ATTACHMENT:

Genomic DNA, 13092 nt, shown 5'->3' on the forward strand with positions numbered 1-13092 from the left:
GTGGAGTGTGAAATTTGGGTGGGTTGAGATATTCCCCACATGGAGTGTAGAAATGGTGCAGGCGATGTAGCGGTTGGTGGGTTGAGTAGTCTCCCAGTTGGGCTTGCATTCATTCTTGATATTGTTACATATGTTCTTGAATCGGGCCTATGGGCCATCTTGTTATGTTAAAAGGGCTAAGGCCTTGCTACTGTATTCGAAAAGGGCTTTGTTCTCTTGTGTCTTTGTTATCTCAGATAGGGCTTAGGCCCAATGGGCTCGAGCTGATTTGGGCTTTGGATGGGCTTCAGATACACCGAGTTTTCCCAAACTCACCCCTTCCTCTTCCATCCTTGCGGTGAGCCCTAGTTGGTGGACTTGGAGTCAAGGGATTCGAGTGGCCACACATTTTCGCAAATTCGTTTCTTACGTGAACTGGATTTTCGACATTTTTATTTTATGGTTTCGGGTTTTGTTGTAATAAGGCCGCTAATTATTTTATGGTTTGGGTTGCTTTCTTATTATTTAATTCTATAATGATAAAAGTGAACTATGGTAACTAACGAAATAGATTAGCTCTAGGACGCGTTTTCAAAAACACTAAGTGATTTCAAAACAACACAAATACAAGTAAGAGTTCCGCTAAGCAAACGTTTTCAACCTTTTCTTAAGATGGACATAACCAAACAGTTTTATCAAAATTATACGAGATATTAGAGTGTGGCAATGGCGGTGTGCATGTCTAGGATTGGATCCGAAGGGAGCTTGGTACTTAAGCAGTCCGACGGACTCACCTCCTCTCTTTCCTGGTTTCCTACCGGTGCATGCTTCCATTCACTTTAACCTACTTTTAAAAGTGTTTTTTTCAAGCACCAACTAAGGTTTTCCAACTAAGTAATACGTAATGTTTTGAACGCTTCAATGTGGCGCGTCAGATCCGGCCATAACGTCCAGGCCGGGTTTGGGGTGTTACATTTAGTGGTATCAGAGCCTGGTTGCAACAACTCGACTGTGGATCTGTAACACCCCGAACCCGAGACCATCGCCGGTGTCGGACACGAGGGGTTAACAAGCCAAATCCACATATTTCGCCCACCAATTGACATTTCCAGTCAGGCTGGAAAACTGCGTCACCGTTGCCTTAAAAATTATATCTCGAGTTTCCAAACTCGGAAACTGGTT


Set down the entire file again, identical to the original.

Genomic DNA, 13092 nt, shown 5'->3' on the forward strand with positions numbered 1-13092 from the left:
GTGGAGTGTGAAATTTGGGTGGGTTGAGATATTCCCCACATGGAGTGTAGAAATGGTGCAGGCGATGTAGCGGTTGGTGGGTTGAGTAGTCTCCCAGTTGGGCTTGCATTCATTCTTGATATTGTTACATATGTTCTTGAATCGGGCCTATGGGCCATCTTGTTATGTTAAAAGGGCTAAGGCCTTGCTACTGTATTCGAAAAGGGCTTTGTTCTCTTGTGTCTTTGTTATCTCAGATAGGGCTTAGGCCCAATGGGCTCGAGCTGATTTGGGCTTTGGATGGGCTTCAGATACACCGAGTTTTCCCAAACTCACCCCTTCCTCTTCCATCCTTGCGGTGAGCCCTAGTTGGTGGACTTGGAGTCAAGGGATTCGAGTGGCCACACATTTTCGCAAATTCGTTTCTTACGTGAACTGGATTTTCGACATTTTTATTTTATGGTTTCGGGTTTTGTTGTAATAAGGCCGCTAATTATTTTATGGTTTGGGTTGCTTTCTTATTATTTAATTCTATAATGATAAAAGTGAACTATGGTAACTAACGAAATAGATTAGCTCTAGGACGCGTTTTCAAAAACACTAAGTGATTTCAAAACAACACAAATACAAGTAAGAGTTCCGCTAAGCAAACGTTTTCAACCTTTTCTTAAGATGGACATAACCAAACAGTTTTATCAAAATTATACGAGATATTAGAGTGTGGCAATGGCGGTGTGCATGTCTAGGATTGGATCCGAAGGGAGCTTGGTACTTAAGCAGTCCGACGGACTCACCTCCTCTCTTTCCTGGTTTCCTACCGGTGCATGCTTCCATTCACTTTAACCTACTTTTAAAAGTGTTTTTTTCAAGCACCAACTAAGGTTTTCCAACTAAGTAATACGTAATGTTTTGAACGCTTCAATGTGGCGCGTCAGATCCGGCCATAACGTCCAGGCCGGGTTTGGGGTGTTACATTTAGTGGTATCAGAGCCTGGTTGCAACAACTCGACTGTGGATCTGTAACACCCCGAACCCGAGACCATCGCCGGTGTCGGACACGAGGGGTTAACAAGCCAAATCCACATATTTCGCCCACCAATTGACATTTCCAGTCAGGCTGGAAAACTGCGTCACCGTTGCCTTAAAAATTATATCTCGAGTTTCCAAACTCGGAAACTGGTT